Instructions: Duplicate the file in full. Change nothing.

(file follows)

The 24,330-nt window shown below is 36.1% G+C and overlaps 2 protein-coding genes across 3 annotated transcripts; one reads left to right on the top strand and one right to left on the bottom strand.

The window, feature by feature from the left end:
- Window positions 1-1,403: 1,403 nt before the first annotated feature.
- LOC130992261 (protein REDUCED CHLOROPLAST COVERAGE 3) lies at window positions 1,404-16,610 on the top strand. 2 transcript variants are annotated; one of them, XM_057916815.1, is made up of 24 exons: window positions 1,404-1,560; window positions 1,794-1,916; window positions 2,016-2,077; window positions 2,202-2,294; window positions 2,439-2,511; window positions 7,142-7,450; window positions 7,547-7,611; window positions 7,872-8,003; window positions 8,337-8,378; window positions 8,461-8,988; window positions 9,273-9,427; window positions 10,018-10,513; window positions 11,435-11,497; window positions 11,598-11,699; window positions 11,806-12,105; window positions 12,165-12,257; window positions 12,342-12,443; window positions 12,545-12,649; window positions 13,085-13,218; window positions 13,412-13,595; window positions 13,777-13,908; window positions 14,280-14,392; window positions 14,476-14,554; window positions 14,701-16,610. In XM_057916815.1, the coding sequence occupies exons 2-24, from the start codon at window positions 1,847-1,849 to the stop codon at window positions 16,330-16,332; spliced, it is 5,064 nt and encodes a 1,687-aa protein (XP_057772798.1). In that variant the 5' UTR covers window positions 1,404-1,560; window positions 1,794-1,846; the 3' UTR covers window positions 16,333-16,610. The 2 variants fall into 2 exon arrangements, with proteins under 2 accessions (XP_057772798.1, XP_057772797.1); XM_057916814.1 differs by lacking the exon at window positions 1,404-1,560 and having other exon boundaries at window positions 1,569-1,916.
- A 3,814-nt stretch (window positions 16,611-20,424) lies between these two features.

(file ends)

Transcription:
The 24,330-nt window shown below is 36.1% G+C and overlaps 2 protein-coding genes across 3 annotated transcripts; one reads left to right on the top strand and one right to left on the bottom strand.

The window, feature by feature from the left end:
- Window positions 1-1,403: 1,403 nt before the first annotated feature.
- LOC130992261 (protein REDUCED CHLOROPLAST COVERAGE 3) lies at window positions 1,404-16,610 on the top strand. 2 transcript variants are annotated; one of them, XM_057916815.1, is made up of 24 exons: window positions 1,404-1,560; window positions 1,794-1,916; window positions 2,016-2,077; window positions 2,202-2,294; window positions 2,439-2,511; window positions 7,142-7,450; window positions 7,547-7,611; window positions 7,872-8,003; window positions 8,337-8,378; window positions 8,461-8,988; window positions 9,273-9,427; window positions 10,018-10,513; window positions 11,435-11,497; window positions 11,598-11,699; window positions 11,806-12,105; window positions 12,165-12,257; window positions 12,342-12,443; window positions 12,545-12,649; window positions 13,085-13,218; window positions 13,412-13,595; window positions 13,777-13,908; window positions 14,280-14,392; window positions 14,476-14,554; window positions 14,701-16,610. In XM_057916815.1, the coding sequence occupies exons 2-24, from the start codon at window positions 1,847-1,849 to the stop codon at window positions 16,330-16,332; spliced, it is 5,064 nt and encodes a 1,687-aa protein (XP_057772798.1). In that variant the 5' UTR covers window positions 1,404-1,560; window positions 1,794-1,846; the 3' UTR covers window positions 16,333-16,610. The 2 variants fall into 2 exon arrangements, with proteins under 2 accessions (XP_057772798.1, XP_057772797.1); XM_057916814.1 differs by lacking the exon at window positions 1,404-1,560 and having other exon boundaries at window positions 1,569-1,916.
- A 3,814-nt stretch (window positions 16,611-20,424) lies between these two features.